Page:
When Clinton's criminal conduct was examined by the House and then the Senate, Clinton used the same tactic and it was carried out on television in the same way. Many people say they are weary of hearing about Clinton. The fact is that Clinton's conduct is never mentioned. The whole focus of television news is on his critics and the legal process.

Let's consider some of the clichés and axioms that we've all learned on TV this year. We are told that the people “are tired of hearing about sex all the time." Does that sentiment make sense to you? Maybe the movies and TV should listen to these people and start producing G-rated shows. Of course, as I mentioned before, television does not talk about Clinton's sexual adventures; that would take time away from debating whether the process is fair.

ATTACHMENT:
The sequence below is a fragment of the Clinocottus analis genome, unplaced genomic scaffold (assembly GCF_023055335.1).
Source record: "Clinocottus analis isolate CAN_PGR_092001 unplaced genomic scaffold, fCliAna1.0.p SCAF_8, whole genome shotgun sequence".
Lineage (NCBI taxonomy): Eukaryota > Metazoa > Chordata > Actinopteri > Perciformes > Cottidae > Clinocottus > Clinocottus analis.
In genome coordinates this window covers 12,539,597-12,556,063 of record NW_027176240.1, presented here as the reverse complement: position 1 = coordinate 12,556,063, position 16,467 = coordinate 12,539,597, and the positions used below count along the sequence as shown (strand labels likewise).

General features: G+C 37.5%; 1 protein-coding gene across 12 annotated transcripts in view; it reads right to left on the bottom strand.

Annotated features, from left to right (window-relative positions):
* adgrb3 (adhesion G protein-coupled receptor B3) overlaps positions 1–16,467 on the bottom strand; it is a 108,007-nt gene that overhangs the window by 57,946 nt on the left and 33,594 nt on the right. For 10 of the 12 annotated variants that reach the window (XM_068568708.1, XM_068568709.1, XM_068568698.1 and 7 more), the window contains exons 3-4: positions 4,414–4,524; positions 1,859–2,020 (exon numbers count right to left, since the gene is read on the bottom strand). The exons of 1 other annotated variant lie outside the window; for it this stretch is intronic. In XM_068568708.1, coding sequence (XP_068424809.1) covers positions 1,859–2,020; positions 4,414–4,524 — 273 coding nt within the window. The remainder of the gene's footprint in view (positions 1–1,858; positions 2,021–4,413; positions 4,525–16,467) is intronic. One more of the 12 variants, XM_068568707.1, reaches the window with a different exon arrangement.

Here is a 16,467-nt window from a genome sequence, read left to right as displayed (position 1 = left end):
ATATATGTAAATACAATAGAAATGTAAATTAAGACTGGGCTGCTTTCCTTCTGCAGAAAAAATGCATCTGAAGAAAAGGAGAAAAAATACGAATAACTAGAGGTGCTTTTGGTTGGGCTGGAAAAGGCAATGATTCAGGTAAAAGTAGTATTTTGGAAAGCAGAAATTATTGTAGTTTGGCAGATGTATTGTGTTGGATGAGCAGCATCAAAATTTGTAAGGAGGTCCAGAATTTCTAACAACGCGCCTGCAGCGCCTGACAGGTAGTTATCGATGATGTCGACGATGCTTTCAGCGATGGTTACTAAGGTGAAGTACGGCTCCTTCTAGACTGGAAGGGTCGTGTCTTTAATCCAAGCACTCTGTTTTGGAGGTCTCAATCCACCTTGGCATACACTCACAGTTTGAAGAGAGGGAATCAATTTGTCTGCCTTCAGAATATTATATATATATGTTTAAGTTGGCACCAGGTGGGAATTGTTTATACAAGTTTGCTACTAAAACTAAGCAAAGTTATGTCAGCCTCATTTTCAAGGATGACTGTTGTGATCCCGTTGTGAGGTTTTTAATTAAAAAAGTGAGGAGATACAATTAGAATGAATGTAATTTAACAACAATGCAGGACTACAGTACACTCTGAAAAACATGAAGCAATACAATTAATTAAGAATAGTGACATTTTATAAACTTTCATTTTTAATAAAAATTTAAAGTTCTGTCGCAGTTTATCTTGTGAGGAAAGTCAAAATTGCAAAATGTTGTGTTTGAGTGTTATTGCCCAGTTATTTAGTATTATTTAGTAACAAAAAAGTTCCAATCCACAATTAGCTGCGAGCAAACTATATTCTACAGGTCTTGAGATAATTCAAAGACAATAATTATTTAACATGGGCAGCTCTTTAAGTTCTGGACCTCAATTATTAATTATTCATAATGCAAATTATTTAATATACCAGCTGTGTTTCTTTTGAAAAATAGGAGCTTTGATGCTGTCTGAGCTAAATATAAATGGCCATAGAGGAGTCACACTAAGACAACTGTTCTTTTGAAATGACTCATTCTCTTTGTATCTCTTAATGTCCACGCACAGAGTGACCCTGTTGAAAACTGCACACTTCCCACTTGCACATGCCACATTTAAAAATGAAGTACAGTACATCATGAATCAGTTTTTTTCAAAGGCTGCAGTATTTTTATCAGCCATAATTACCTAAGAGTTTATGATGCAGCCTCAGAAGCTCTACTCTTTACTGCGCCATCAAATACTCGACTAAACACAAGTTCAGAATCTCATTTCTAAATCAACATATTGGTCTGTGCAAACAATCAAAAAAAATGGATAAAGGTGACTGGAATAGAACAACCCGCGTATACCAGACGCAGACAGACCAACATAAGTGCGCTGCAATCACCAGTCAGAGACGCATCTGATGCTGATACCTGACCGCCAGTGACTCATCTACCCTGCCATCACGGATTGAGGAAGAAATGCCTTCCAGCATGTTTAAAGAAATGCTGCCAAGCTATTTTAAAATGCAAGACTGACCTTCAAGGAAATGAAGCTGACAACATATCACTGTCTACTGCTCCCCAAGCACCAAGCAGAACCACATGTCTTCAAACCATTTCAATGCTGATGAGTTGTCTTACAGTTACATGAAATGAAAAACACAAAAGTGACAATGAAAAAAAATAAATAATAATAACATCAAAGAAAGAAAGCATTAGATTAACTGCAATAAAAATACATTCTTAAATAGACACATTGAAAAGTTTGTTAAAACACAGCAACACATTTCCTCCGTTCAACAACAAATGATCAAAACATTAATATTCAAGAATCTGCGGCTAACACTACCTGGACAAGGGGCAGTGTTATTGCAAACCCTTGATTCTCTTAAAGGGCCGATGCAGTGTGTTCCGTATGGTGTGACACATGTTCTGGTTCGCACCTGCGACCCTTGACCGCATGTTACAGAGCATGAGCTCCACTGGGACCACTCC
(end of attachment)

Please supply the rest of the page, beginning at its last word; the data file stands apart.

It's interesting that Clinton's foes have never exposed anyone's sexual misconduct except his. However, Clinton's friends and detectives have exposed many of his critics' sexual wrongs. Apparently the original idea was to blackmail Republicans with the threat of exposure so that they wouldn't vote for Clinton's impeachment; but Clinton received an unexpected benefit when he started exposing people's sex lives. Television reporters and pundits told us that we were all tired of “sexual scandals," never mentioning that they were nothing but a Clinton tactic. By this omission, television created the general impression that everyone was exposing everyone else's sex life. Emboldened by their success with Starr, the pundits were able to blame Clinton's foes for acts they had never committed, acts that were part of Clinton's strategy. I suppose that's why Clinton was supposed to have sent his detectives to aid Larry Flint. Any sexual expose was seen as “part of the culture of personal destruction."